They walked in the snow and their large foot-prints were the only clues of their existence (exactly like the Mwono but 2.000 km further towards the north - 1,240 mi.).[10]

Huitranalhue is a kind of undead, a zombie, described as a big man, which like a vampire attacked people to drink their blood or eat their flesh.[11] Its name means “alien ghost” (huitran = stranger, alien; alhue = spirit, ghost).

This hermit carried a wooden sword (perhaps a club), and did not speak. It was easily concealed as it kept to the forest and was dressed in dark clothes (perhaps animal furs). Later the Mapuche would “Europeanize” it giving it the appearance of a well groomed Spaniard riding a horse.

I have already mentioned the "Tailed men" of Patagonia, which are another variety of "primitive men".

Wild men, what were they?

We could, as Darwin, believe that these “wild men” were just that, crazy wild men; it is also very plausible that the Hannush and the Hashi were simply “homeless” Yagans living alone in a very harsh environment or even displaced Selk’nam, Alakaluf or Haush who had wandered into their enemies’ territory and tried to remain concealed to avoid attack and if necessary for survival, murdered any potential threats.

Apes and Homo erectus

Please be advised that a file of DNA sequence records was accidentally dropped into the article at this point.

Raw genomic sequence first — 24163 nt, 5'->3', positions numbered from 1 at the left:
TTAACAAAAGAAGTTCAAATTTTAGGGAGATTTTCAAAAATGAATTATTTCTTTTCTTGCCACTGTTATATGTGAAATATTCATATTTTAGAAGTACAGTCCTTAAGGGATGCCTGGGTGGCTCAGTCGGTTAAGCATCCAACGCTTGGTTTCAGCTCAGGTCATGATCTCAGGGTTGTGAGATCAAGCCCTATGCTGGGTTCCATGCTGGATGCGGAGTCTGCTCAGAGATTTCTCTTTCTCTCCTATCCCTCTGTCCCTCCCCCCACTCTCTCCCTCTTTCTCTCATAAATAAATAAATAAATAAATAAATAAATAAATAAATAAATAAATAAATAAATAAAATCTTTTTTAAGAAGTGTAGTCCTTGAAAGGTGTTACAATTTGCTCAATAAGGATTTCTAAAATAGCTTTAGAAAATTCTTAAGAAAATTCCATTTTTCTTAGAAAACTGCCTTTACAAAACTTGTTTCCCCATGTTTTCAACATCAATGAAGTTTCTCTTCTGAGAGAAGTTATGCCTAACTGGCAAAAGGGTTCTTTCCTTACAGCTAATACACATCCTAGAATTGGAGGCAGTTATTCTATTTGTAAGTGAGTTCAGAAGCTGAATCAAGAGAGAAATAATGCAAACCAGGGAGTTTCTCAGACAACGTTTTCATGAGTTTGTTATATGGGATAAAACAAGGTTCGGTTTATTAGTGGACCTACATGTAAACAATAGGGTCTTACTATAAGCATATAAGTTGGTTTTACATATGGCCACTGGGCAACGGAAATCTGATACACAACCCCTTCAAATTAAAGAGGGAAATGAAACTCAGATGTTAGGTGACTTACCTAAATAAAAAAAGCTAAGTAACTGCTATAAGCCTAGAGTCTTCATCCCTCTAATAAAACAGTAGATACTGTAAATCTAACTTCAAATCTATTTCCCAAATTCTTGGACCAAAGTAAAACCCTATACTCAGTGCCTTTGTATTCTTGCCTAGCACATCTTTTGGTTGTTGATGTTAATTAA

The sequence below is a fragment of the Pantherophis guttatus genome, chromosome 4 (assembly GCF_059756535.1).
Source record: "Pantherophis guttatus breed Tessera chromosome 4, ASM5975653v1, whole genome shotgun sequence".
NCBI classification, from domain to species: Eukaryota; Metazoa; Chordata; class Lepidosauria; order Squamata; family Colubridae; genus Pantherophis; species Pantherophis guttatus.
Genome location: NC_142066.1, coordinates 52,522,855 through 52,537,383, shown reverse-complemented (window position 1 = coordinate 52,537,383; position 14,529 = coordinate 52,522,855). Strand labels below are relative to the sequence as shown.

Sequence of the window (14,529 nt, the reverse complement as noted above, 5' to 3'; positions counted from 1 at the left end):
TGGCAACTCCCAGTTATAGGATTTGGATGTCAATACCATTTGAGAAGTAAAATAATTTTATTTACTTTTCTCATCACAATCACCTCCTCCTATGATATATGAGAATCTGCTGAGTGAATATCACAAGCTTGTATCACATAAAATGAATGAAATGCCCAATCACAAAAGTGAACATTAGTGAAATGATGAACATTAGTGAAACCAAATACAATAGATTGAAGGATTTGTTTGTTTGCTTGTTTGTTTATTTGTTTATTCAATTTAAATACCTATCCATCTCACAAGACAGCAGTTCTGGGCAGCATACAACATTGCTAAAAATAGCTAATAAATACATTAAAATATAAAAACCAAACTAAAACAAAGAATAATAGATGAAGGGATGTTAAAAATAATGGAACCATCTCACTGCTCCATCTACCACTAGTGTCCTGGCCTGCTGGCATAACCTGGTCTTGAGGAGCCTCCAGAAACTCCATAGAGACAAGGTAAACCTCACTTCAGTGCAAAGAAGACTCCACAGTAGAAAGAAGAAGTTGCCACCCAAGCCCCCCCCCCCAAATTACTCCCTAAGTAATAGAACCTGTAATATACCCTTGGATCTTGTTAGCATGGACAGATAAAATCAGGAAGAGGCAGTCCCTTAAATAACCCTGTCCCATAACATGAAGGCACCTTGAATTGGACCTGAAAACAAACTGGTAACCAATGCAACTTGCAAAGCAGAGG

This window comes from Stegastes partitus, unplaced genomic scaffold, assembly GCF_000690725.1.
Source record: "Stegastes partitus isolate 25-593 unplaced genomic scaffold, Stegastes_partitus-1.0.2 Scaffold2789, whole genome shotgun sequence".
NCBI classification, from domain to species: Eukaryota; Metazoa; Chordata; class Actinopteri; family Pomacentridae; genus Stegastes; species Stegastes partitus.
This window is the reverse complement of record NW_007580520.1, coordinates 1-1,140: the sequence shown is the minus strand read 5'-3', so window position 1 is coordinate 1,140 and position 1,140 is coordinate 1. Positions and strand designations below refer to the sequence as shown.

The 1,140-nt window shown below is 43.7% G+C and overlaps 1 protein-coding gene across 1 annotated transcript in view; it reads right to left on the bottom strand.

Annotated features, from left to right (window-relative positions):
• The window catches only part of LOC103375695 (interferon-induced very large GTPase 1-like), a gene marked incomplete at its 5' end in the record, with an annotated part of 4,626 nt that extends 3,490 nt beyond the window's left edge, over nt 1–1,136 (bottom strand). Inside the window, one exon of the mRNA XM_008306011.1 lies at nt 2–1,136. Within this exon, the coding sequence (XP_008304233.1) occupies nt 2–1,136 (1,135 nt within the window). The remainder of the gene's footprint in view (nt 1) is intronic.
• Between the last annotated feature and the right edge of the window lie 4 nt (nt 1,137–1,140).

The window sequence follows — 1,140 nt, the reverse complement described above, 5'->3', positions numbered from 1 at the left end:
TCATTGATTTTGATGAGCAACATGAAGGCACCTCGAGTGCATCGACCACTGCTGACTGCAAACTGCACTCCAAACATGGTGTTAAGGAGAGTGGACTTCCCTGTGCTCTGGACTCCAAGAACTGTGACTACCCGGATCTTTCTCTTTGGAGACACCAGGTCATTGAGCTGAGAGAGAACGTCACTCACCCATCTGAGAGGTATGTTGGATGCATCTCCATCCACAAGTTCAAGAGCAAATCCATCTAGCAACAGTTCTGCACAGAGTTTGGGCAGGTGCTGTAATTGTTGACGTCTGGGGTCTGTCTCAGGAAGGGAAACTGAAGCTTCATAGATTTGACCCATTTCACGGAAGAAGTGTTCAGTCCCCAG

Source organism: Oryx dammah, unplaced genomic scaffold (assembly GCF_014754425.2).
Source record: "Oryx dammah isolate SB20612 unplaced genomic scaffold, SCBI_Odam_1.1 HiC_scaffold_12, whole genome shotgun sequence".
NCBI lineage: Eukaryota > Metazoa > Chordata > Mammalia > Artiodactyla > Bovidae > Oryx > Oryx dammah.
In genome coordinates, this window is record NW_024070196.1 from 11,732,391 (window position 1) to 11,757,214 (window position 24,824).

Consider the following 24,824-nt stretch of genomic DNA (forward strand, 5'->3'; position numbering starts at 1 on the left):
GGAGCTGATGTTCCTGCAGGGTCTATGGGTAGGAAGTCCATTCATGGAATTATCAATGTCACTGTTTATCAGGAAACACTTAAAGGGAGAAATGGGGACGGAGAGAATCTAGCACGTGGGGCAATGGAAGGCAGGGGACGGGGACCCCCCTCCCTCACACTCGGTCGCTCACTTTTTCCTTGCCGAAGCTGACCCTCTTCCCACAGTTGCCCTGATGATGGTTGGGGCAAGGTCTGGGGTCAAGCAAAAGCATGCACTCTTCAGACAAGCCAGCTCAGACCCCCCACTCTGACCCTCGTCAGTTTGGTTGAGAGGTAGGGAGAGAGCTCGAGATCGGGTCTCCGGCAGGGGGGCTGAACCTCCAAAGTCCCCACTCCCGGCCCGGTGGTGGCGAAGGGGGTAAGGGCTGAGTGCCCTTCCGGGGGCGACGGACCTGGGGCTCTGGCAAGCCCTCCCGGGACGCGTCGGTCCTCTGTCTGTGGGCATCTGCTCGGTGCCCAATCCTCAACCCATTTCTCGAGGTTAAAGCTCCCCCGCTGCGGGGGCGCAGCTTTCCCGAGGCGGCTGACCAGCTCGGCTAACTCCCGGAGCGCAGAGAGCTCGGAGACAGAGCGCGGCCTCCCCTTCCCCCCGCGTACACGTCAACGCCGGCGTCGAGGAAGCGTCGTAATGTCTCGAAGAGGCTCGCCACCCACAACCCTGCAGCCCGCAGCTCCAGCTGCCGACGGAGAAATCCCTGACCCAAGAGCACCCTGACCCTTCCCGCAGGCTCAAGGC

Another option, not as far-fetched as believing that wild men are enormous bipedal apes that evolved separately in America, involves our distant relative, Homo erectus, which became extinct worldwide when modern humans, Homo sapiens, moved out of Africa about 100,000 years ago.

Erectus moved out of Africa and spread into Asia about 1.2 million years ago. There are no traces of erectus in America, so we do not know if they reached this continent.

However, it may be possible (though this theory is unproven)that H. erectus, our distant ancestor, entered and settled in America, adapting to its particular environment and surviving there for 200,000 years in splendid isolation until the arrival of modern men. An event that would have sealed H. erectus fate as it did all over the world. Unable to compete with man they disappeared.

Club wielding, fur clad H. erectus, with perhaps a limited capability for vocalization could easily explain all of these mythical wild men (Chilludo, Carcancho, Huitranalhue, etc.), and account for the dark "black" wild men reported by FitzRoy and Darwin.


[1] Bridges, T., (1893). La Tierra del Fuego y sus habitantes. Informe de Thomas Bridges publicado por el Instituto Geográfico Argentino. B. Aires: Instituto Geográfico Argentino. 06-08.1893.
[2] Bridges, T., (1998). Los indios del último confin. Sus escritos para la South American Missionary Society. Ushuaia: Zaguier & Urruty Publications. pp. 152.
[3] Darwin, C., (1987). The Voyage of the Beagle. Ware: Woodsworth Editions. pp. 205.
[4] FitzRoy, R., (1839). Narrative of the surveying voyages of His Majesty's Ships Adventure and Beagle between the years 1826 and 1836…. London: Henry Colburn. v. ii. pp. 180+ and pp. 191.
[5] Emperaire, J., (1963). Los Nómades del Mar. Santiago: Ediciones de la Universidad de Chile. pp. 156.
[6] Aguilera F., Lenguas y culturas de Chile – Kawéscar. Online.
[7] Grebe, M., (1974). La música alacalufe: aculturación y cambio estilístico. Revista musical chilena. Nº 126-127 pp. 80-111.
[8] Koessler-Ilg, B., (2000). Op Cit. pp. 71.
[9] Eberhart, G., (2002). Misterious Creatures: A guide to Cryptozoology. S. Barbara: ABC Clio. pp. 82.
[10] Batic, L., (2005). Seres mitológicos argentinos. Diario 1. Patagonia. B. Aires: Ed. Albatros. pp. 119.

Copyright 2009 by Austin Whittall ©